In the same interview, she explained that their position on immigration is “an extension of what ‘we have always done – serving and caring for immigrant populations’.”

The sisters’ ministry is simply a continuation of the type of work that they started out doing in the 1880s when their foundress served Italian families and children in North Beach in San Francisco. Today, their work extends to the Kmhmu, Hispanic farm workers, other immigrant groups and people who are marginalized. Their work goes along with their mission “to seek out and advocate for the poor and needy, especially families, for the Kingdom of God.”

Outside of their spiritual works, the sisters are also “blessed to be stewards” of the more than 400 trees that add to the historical beauty and park-like setting of the Motherhouse property at 159 Washington Boulevard near Mission Jose in Fremont. The trees are actually the “longest residents of the Motherhouse property,” not the sisters, according to the congregation’s official web site. “Our Monterey Cypress, although not indigenous to this area, is estimated to be more than 300 years old and was probably planted by the Franciscan Missionaries.”

Unfortunately, an arborist that they consulted after some trees fell during the winter two years ago determined that 41 of the 470 statuesque trees were dead and needed to be removed. Working along with City of Fremont regulations, the sisters are now in the process of removing those dead trees. Their removal is being done in two phases during a two-year period. At the same time, also in keeping with city regulations, the sisters have to “replace 20 trees of significant stature... over the same course of time.”

The sisters welcome any donation to help them in the tree removal and replacement project. Estimated total cost for the removal, purchase and planting of the trees is $65,000. A donation of $40 will help alleviate the cost of removing the dead trees. For the expense of replacing one tree, a donation of $400 will significantly help defray the cost involved.

“It’s quite ambitious,” Sister Gladys said of the “whole idea of sustainability” that they are trying to do is preserve what she calls a historical treasure in the city of Fremont.

Among the major challenges that the sisters are also facing involve their Motherhouse. One of them is to develop housing that is age-appropriate for the sisters, “like an assisted-living facility,” Sister Gladys explained. The convent was built “for young women,” she said. “There were many stairs but no elevators – all kinds of things not appropriate for old people.”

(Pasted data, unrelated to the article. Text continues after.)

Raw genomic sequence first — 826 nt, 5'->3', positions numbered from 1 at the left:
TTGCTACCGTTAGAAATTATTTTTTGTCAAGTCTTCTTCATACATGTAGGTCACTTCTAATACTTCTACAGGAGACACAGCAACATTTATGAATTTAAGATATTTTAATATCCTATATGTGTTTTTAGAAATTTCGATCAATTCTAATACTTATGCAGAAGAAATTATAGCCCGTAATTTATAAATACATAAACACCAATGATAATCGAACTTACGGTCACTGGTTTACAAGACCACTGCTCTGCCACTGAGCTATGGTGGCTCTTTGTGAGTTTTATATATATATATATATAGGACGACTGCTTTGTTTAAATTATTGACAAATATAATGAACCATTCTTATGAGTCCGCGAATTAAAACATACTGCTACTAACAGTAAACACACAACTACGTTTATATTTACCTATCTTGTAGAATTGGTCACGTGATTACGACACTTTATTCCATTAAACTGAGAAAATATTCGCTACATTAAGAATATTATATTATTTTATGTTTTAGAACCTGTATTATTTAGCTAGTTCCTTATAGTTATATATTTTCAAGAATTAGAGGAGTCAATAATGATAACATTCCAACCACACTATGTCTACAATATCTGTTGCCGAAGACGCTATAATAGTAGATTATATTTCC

They also downsizing. They are selling five acres of the property, an area that happens to contain the Motherhouse building “which is (a) too big, and (b) over 50 years old,” Sister Gladys explained.

“We’d still own 2.6 acres down here. We are going to live in the new cottages – three cottages – that we’re going to put on the property,” she added.

The congregation also has other properties such as a mobile home in Lodi and others in Oakland and San Leandro where some of the congregation sisters live and are doing their ministries.

She moved to California because her father was in the military

Born in upstate New York, Sister Gladys and her family moved to California because her father was in the military. Her father was a colonel in the Medical Service Corps. His last tour of duty was at the Presidio in San Francisco. After finishing her high school in Washington, D.C., she came out to California to go to college. She first attended San Francisco City College. She then transferred to San Francisco State University where she studied social science majoring in history and political science. Right after graduation, at age 21, she felt called by God and joined the Sisters of the Holy Family.

“That’s what people did back then. I’ve always felt that I’ve been able to do more as a (sister),” said Sister Gladys who has three younger siblings, one brother and two sisters. One lives in Fairfield and two live in Washington state.

Sister Gladys worked for the Diocese of Stockton for 20 years – 10 years at Our Lady of Guadalupe, and the remaining 10 at St. Edward’s Church in Stockton.

For more information about the Sisters of the Holy Family, call (510) 624-4500 or visit The Motherhouse is located at 159 Washington Blvd., Fremont.